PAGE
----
March 2019   
Bible Search


            Every now and then I will look back at old newsletter articles to see what I have written on, and I’ll see one that strikes me as worth repeating.  This is such the case this month.  In Pastor Daniel Preus’ book “Why I Am a Lutheran” he recalls this story:

 “I was working on an iron ore boat for U.S. Steel.  I was 18 and just out of high school.  A few weeks after I began work, I was sitting in the galley when Joe, one of the deckhands, entered.  An ex-convict with a reputation, Joe was drunk, mad, and looking for a fight. When he saw me, Joe insulted me, my mother, my father, my brothers and sisters, my looks, my abilities, and anything else he thought might get a rise out of me.  When I did not take the bait he began to insult Christianity.  When I continued to remain silent, Joe specifically attacked my hope in Christ and concluded by saying, ‘Preacher, when you die, you’re goin’ to the same place I’m goin’ and everybody else is goin’ – six feet under and that’s where you’re gonna stay!’

When it was apparent Joe was done, I said, ‘Joe, sometime when you’re sober, I would be happy to talk to you about any of the things that are on your mind.’  Joe looked at me, turned around, and walked out of the galley.

Joe and I never talked, but the chief cook, who had witnessed the event, took me aside and said, ‘It took me forty years to learn to do what you just did.  Anytime you want to talk to me, I will be happy to listen.’  The cook and I talked frequently after that.”

As you well know, being a Christian does not make you immune to suffering in this fallen world.  Indeed, not only are Christians afflicted like everyone else with sickness, heartache, financial struggles, broken relationships, constant physical or emotional pain, anger, bitterness, stress, death, etc. but also are afflicted with sin.  We struggle daily with sin and the guilt it brings (sins that the world revels in).  On top of that we can be persecuted for the faith, as Pastor Preus was above. 

And when we are afflicted, “why” is the usually the first word from our lips.  And we are in good company when we utter that question.  David. Job.  Moses.  Paul. 

And we certainly are not always privileged to know exactly “why”.  Oh we will of course be tempted by the devil to doubt God’s love and care for us during those tough times.  Quick will the questions come from the evil one, and even the world around us, asking: “Where is Jesus in your suffering?”  “He promised to help you, where is He now?”   “Why?”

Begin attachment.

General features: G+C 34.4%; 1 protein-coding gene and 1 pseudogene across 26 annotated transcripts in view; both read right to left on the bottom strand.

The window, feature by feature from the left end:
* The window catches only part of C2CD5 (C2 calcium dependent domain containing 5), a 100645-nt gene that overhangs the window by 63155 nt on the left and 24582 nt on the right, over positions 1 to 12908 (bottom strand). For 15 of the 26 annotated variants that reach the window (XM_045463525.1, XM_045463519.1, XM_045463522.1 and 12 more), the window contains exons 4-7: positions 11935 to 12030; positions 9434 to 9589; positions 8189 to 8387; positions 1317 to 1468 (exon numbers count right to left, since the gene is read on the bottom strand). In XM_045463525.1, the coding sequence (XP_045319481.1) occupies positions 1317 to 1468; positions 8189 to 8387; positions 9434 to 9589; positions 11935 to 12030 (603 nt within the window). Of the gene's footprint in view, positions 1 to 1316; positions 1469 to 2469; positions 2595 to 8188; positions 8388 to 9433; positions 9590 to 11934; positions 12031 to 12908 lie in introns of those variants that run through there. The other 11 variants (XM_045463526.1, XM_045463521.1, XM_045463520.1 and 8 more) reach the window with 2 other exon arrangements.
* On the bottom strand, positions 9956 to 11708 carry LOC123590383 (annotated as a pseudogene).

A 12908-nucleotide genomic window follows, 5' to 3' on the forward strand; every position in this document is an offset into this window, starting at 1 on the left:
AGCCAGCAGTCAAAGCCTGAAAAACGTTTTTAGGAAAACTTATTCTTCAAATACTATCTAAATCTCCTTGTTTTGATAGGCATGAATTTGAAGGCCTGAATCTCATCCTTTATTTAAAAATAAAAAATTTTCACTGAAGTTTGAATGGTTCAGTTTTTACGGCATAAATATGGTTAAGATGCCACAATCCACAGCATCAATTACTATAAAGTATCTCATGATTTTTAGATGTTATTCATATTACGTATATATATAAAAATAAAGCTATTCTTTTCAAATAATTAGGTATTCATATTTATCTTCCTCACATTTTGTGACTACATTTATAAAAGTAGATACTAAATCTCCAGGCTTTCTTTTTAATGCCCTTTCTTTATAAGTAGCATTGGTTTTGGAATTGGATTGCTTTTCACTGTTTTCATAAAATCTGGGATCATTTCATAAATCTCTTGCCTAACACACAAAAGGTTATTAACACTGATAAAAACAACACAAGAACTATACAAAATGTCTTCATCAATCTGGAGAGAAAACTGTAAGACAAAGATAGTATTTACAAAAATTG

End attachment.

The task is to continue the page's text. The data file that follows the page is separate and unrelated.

Throughout any and all suffering that each of us endure, we are to always, always, always be assured of the love of God for us.  We are never to doubt His care or motives.   He always is seeing to our eternal welfare as well as those around us.  The Cross shows us the extent of His Love.

Yes, sometimes the suffering is intended to shape you and strengthen your trust in His promises.  But sometimes, it’s not about you at all.  Though I have mentioned this thought before, it bears repeating.  Sometimes your struggles and trials, persecutions and sorrows are about those around you.  In the story above, the attack and persecution Preus faced was in fact used by God to open a door to the chief cook.  As people observe your life and how you respond and live under trial and affliction, God is able to open doors to touch their lives with His Gospel. 

Let me close with another story by Pastor Preus:

            “Betty …suffered from diabetes.  The disease had claimed her eyesight, and both legs had been amputated above the knees.  Her husband had abandoned her, and her only son, with whom she lived was on drugs.  During one visit, Betty asked why God allowed her to live. ‘What good am I, Pastor?’ she asked.  ‘I can’t help anybody.  My life has no purpose.  Why doesn’t God just take me?  Why does He make me live like this?’  ‘Betty, every Sunday you are in church, and every time we have Communion, your neighbor Lloyd wheels you to the front of the church to receive the Sacrament.  Do you know how your example strengthens them?  They know your trials and your troubles, yet they see you continuing in the faith, week after week, always trusting in the lord, like Job.  Do you know how many of them are praying, ‘Dear God, give me a faith like Betty’s?’  What I told Betty was true.  God used her to strengthen the faith of others.  God always has a purpose in the crosses He places on us.”




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